• materials.

“This form is for when studies are open and recruiting,” says Braden T. Van Buskirk, MSW, CIP, social and behavioral IRB manager. “The main focus is there wouldn’t be exaggerated claims or statements made either by a participant or a friend that might be misleading or overstating benefits,” Van Buskirk says.

Sometimes, investigators are invited to speak on TV or radio, or are interviewed by newspaper journalists about their studies. The Media Relations Form is relevant to those situations, Whitely says.

It is important for the IRB to use a Media Relations Form to prevent blurring the line between the research recruitment process and auxiliary media events in which investigators engage. “What we often hear is this was not an intended method of recruitment; it wasn’t their idea,” Whitely says. “Someone approached them.”

The IRB trained researchers to understand that if they use the media as part of their recruitment, they should let the IRB know. If the media event occurs after the study is closed, then the Media Relations Form and materials do not need to be submitted to the IRB.

If a current study subject is asked about participating in a media interview, the person should be told that engagement is voluntary. There could be an addendum to the informed consent about the interview, Linn notes.

“This situation comes up from time to time,” Whitely says. “It gives the research community a resource about media relations because the average clinical investigator doesn’t know the process of getting media approvals on campus.”

“We give them information on what to do, what to expect, who to call, and it works well,” she adds. “Having those materials out there has reduced random phone calls and emails to our office.”

In another section of the website, the IRB provides a list of study support resources and templates. (For more information, visit:

“We created a document for the research community to use: The delegation of authority log,” says Piper Hawkins-Green, MS, CIP, IRB compliance manager.

This webpage includes tools for various activities, such as:

  • Assent and parental permission enrollment log;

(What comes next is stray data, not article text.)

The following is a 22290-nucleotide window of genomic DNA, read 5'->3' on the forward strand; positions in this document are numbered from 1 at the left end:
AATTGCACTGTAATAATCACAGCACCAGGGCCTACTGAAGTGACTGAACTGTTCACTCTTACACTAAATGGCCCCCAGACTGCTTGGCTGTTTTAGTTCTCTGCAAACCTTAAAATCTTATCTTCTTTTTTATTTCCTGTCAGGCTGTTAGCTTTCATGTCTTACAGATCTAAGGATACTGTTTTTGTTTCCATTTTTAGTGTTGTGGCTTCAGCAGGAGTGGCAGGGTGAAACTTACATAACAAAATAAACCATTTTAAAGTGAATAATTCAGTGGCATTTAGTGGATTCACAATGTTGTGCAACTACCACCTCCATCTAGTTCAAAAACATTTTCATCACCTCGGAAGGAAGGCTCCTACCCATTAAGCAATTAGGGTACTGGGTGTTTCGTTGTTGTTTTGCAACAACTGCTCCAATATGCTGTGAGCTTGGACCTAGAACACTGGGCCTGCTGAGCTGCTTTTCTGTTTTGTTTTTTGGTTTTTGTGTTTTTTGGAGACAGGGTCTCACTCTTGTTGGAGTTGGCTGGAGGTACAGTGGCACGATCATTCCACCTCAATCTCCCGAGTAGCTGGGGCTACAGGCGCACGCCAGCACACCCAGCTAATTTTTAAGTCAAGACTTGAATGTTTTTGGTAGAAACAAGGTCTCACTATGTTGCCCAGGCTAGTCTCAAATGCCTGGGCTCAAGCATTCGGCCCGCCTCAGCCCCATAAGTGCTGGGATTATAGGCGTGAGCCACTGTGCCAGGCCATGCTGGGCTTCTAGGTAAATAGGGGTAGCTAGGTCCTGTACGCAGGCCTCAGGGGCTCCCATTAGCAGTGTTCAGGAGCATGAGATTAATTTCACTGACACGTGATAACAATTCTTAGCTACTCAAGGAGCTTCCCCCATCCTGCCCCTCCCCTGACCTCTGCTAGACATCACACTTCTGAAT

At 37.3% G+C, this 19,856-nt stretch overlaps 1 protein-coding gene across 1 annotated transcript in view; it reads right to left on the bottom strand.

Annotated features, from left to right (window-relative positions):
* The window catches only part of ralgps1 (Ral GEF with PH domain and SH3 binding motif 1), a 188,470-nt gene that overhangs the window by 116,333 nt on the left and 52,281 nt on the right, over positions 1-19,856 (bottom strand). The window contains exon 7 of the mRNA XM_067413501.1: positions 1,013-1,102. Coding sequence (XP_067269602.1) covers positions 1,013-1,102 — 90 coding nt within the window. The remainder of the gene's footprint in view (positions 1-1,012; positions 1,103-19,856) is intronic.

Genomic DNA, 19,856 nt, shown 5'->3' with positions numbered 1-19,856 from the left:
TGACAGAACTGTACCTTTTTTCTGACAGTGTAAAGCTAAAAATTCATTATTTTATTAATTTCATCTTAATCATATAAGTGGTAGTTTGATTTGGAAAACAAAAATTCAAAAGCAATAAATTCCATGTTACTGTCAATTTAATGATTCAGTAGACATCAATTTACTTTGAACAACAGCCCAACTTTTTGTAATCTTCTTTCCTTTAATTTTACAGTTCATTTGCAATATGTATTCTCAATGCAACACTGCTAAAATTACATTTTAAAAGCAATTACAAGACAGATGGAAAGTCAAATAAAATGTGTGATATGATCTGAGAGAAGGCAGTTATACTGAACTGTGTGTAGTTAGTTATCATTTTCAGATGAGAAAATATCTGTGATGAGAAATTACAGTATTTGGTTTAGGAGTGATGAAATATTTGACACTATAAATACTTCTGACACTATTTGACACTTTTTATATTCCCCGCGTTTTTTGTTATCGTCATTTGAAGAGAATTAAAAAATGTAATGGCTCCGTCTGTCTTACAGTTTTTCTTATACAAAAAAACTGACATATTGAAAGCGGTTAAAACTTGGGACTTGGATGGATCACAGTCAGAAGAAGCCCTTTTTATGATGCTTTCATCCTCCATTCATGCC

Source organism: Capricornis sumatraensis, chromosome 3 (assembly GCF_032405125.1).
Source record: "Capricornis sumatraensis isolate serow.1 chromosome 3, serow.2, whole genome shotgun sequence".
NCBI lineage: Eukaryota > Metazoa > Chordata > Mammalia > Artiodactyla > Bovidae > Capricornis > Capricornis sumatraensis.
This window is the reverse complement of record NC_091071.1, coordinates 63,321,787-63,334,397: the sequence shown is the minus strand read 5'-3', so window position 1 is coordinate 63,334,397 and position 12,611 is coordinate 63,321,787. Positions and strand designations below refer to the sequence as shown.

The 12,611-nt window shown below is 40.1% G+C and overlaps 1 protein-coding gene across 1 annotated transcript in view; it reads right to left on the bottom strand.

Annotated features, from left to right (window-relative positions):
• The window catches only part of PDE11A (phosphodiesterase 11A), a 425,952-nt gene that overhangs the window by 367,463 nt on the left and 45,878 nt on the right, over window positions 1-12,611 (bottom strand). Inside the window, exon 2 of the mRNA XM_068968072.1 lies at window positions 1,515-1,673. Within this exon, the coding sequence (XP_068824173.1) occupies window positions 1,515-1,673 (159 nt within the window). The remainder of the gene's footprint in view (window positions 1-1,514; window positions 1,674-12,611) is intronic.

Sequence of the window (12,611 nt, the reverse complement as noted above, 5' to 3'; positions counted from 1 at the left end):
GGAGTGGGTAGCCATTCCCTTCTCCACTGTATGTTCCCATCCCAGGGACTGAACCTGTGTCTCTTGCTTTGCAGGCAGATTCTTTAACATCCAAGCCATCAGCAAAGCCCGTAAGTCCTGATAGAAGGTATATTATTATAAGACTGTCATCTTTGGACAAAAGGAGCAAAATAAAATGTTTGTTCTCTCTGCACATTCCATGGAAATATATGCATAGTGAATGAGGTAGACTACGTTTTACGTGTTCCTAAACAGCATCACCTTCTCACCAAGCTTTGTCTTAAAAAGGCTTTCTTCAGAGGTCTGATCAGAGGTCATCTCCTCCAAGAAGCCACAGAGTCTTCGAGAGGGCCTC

• Biomedical research delegation of authority;
  • Consent form collection alternative;
  • Social-behavioral research eligibility checklist;
  • Device accountability log;
  • Research record components;
  • Participant identifier log;
  • Protocol deviation log.

“These are basic tools to allow researchers and study teams to be successful,” Hawkins-Green says. “We identified a need from post-approval monitoring activities and self-assessment. We found that quite often — because we cover both biomedical and social-behavioral research — that some investigators were equipped to conduct research, but they didn’t have the support documents to ensure the regulatory portion.”

With the templates, investigators can plug in their own information and meet compliance expectations. “Whenever we perform a for-cause audit, we prefer investigators to use these [tools] throughout the life of a research study,” Hawkins-Green says.

The IRB also offers post-approval monitoring tools to assist with self-audits and self-monitoring. “Those are tools they can use to assess every component of their study, from initial approval to closure,” Hawkins-Green says. “We include questions on the regulatory piece, the IRB piece, a clinical trial checklist, and an FDA-specific inspection checklist that helps study teams prepare for FDA inspection.”

Investigators are instructed to assess their own research studies. “Especially with COVID, we can’t go out into the field to do post-approval monitoring,” Hawkins-Green says.

Investigators are encouraged to conduct self-assessments as part of post-approval monitoring activities. They can find checklists and other tools on the IRB’s website.

“They do complete [self-assessments]; we have an 85% completion rate,” Hawkins-Green says. “Because of COVID, some requested postponement because study teams are not on campus, so it would be difficult to complete full assessment activities.”